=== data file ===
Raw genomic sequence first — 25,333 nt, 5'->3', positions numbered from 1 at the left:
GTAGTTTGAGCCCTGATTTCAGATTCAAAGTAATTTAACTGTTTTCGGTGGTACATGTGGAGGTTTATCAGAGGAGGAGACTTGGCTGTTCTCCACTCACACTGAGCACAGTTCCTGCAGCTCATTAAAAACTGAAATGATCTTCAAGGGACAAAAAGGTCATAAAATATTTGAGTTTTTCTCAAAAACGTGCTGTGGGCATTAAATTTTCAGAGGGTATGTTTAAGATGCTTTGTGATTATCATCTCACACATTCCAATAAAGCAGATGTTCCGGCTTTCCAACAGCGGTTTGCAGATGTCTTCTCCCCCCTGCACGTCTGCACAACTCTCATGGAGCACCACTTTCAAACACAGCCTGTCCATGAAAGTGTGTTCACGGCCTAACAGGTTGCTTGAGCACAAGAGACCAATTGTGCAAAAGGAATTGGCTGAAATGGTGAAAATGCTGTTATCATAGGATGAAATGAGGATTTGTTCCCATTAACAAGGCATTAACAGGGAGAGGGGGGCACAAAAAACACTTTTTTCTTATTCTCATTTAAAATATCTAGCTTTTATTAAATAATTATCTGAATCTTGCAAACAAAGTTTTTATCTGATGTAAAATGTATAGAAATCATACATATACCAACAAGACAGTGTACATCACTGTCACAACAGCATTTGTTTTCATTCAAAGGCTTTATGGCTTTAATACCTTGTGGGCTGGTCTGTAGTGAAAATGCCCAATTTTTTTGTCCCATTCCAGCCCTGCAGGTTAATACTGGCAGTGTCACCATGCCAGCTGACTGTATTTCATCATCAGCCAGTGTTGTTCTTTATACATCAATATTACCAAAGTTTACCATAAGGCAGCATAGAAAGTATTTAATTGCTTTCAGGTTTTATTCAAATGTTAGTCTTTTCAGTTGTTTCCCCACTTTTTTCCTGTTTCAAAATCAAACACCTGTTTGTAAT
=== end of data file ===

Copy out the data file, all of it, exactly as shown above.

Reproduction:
Raw genomic sequence first — 25,333 nt, 5'->3', positions numbered from 1 at the left:
GTAGTTTGAGCCCTGATTTCAGATTCAAAGTAATTTAACTGTTTTCGGTGGTACATGTGGAGGTTTATCAGAGGAGGAGACTTGGCTGTTCTCCACTCACACTGAGCACAGTTCCTGCAGCTCATTAAAAACTGAAATGATCTTCAAGGGACAAAAAGGTCATAAAATATTTGAGTTTTTCTCAAAAACGTGCTGTGGGCATTAAATTTTCAGAGGGTATGTTTAAGATGCTTTGTGATTATCATCTCACACATTCCAATAAAGCAGATGTTCCGGCTTTCCAACAGCGGTTTGCAGATGTCTTCTCCCCCCTGCACGTCTGCACAACTCTCATGGAGCACCACTTTCAAACACAGCCTGTCCATGAAAGTGTGTTCACGGCCTAACAGGTTGCTTGAGCACAAGAGACCAATTGTGCAAAAGGAATTGGCTGAAATGGTGAAAATGCTGTTATCATAGGATGAAATGAGGATTTGTTCCCATTAACAAGGCATTAACAGGGAGAGGGGGGCACAAAAAACACTTTTTTCTTATTCTCATTTAAAATATCTAGCTTTTATTAAATAATTATCTGAATCTTGCAAACAAAGTTTTTATCTGATGTAAAATGTATAGAAATCATACATATACCAACAAGACAGTGTACATCACTGTCACAACAGCATTTGTTTTCATTCAAAGGCTTTATGGCTTTAATACCTTGTGGGCTGGTCTGTAGTGAAAATGCCCAATTTTTTTGTCCCATTCCAGCCCTGCAGGTTAATACTGGCAGTGTCACCATGCCAGCTGACTGTATTTCATCATCAGCCAGTGTTGTTCTTTATACATCAATATTACCAAAGTTTACCATAAGGCAGCATAGAAAGTATTTAATTGCTTTCAGGTTTTATTCAAATGTTAGTCTTTTCAGTTGTTTCCCCACTTTTTTCCTGTTTCAAAATCAAACACCTGTTTGTAAT